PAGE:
What kind of film do we expect to watch from the country of Che Guevara? What kind of film do we expect from two filmmakers who have also been involved with social work, dealing with marginal people? What kind of essay do you expect to read – these days – by a film critic from Egypt?
The answers to these questions can be found in a film from Venezuela, Breach in the Silence (Brecha en el silencio). Five film critics from different countries sat on the FIPRESCI jury which awarded this film. All five members were affected by the film.
Breach in the Silence depicts a problem which occurs in families who exist at the very bottom of the social ladder, looking at it from social, economic and cultural perspectives. The directors have used fine cinema language the express the pain of a girl’s suffering. Ana is a skillful girl but she is also deaf and lives a miserable life. Her rude mother treats her badly. The girl must take care of her sister and her young brother. She cooks the food and works with her mother in a factory. The mother takes care of her beauty to attract a friend who lives with the family. He has no task other than to make love with the mother. Ana is a victim of the man’s innumerable abuses; then, he begins to attack the young daughter. Ana tries to tell her mother, who is unaware of what is happening. By chance, the boy watches the man rape his sister and suffers negative psychological effects.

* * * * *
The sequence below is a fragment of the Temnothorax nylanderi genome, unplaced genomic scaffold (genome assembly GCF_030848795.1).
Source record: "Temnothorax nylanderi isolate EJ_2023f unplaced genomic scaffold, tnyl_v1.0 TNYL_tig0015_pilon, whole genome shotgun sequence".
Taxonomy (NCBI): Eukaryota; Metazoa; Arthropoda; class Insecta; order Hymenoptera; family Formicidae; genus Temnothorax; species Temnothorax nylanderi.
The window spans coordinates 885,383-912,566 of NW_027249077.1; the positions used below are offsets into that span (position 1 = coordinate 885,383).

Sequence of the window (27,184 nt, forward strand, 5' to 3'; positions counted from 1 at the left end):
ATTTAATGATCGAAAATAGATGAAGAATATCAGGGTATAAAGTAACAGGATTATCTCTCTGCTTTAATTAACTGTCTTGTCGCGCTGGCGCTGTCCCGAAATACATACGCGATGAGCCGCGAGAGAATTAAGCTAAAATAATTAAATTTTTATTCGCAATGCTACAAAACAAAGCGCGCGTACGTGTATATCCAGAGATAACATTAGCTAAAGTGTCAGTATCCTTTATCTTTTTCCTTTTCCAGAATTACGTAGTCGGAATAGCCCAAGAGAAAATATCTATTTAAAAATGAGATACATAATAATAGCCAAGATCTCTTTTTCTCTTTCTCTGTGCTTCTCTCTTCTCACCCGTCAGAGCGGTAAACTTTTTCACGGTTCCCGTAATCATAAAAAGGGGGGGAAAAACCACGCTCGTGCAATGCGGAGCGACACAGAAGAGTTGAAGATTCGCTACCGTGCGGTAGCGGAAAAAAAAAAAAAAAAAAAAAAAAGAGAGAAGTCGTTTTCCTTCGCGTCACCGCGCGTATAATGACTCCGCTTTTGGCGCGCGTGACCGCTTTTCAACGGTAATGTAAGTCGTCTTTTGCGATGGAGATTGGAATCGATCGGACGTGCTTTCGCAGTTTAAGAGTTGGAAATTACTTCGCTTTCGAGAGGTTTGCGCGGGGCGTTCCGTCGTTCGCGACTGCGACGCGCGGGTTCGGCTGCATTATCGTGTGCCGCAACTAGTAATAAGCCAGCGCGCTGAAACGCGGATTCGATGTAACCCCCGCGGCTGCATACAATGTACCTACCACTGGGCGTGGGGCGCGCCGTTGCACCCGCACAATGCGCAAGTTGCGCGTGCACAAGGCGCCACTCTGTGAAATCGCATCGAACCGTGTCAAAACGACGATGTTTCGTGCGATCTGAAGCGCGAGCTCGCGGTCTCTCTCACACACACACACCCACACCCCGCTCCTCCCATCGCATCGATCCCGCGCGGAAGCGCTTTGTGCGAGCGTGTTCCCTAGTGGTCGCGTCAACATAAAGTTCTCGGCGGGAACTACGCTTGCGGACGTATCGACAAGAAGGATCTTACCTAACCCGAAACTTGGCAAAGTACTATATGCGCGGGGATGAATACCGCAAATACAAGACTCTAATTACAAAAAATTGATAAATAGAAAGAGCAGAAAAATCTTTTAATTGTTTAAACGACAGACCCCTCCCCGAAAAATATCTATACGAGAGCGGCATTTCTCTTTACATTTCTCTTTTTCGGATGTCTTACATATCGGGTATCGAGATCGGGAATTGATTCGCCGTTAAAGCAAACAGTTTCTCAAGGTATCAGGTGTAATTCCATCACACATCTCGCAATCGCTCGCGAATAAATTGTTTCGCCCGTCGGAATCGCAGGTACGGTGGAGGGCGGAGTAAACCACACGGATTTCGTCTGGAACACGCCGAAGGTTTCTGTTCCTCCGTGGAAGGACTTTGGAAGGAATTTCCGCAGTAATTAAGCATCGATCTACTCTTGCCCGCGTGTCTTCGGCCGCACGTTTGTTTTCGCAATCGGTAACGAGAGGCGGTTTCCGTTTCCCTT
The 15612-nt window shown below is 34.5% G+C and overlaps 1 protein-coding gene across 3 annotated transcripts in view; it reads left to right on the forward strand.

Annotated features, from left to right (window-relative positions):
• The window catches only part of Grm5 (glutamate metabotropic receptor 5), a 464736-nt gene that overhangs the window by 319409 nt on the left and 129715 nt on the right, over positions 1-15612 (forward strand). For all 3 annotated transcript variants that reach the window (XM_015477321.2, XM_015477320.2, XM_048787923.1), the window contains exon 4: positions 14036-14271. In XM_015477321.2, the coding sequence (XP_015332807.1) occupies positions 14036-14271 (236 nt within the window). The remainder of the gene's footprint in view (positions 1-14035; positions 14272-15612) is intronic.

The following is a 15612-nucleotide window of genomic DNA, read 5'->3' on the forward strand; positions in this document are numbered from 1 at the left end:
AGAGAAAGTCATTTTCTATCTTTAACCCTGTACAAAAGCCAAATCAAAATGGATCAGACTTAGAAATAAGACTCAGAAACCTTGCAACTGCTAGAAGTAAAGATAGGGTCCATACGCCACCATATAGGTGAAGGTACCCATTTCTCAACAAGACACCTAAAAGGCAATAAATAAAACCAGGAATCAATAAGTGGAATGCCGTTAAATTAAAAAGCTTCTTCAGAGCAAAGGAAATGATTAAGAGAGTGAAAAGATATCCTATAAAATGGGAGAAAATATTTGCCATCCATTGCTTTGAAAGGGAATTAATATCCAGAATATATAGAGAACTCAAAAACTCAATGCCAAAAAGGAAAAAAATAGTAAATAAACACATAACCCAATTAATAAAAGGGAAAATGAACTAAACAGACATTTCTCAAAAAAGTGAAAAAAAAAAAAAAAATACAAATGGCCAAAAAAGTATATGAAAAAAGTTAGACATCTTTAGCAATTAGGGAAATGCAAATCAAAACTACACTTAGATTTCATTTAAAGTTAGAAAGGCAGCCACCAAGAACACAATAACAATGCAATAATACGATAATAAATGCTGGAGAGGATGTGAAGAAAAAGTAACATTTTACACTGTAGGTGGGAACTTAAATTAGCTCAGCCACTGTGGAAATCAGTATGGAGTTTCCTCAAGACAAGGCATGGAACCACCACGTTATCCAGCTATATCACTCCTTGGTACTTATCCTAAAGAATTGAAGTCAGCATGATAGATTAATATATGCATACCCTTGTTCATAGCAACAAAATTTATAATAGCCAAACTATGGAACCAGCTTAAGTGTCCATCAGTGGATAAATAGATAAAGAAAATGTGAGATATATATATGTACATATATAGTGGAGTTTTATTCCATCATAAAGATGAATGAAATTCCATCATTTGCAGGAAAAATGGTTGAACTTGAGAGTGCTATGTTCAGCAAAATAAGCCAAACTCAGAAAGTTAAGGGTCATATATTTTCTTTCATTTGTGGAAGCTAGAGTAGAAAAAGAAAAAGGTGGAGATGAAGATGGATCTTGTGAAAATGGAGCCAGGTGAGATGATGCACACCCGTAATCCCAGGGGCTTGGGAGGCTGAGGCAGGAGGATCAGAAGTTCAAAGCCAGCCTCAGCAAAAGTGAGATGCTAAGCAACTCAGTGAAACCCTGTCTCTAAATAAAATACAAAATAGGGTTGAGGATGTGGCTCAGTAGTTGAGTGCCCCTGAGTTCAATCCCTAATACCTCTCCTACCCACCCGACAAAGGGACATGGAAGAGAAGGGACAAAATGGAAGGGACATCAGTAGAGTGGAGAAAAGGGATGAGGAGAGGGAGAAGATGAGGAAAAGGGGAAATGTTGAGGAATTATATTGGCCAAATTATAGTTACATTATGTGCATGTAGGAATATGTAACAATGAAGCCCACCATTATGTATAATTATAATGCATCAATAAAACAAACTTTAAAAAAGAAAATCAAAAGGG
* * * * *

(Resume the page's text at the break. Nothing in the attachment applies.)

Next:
Finally, Ana decides to be free. The film’s ending is hopeful, as the girl escapes with her sister and brother. The rain falls and the mother cries. Ana is joyful; she expresses herself with sign language as the bus takes them far away. This film is supportive of children’s rights.
The filmmakers take care to show the environment in which the family lives; the script does not depend on dramatic elements such as suspense or surprise. The characters are presented in an effective manner. Sometimes the filmmakers make use of symbolic effects, such as when Ana appears behind a window with iron bars or when her image dissolves into darkness.
Edited by Lesley Chow
© FIPRESCI 2012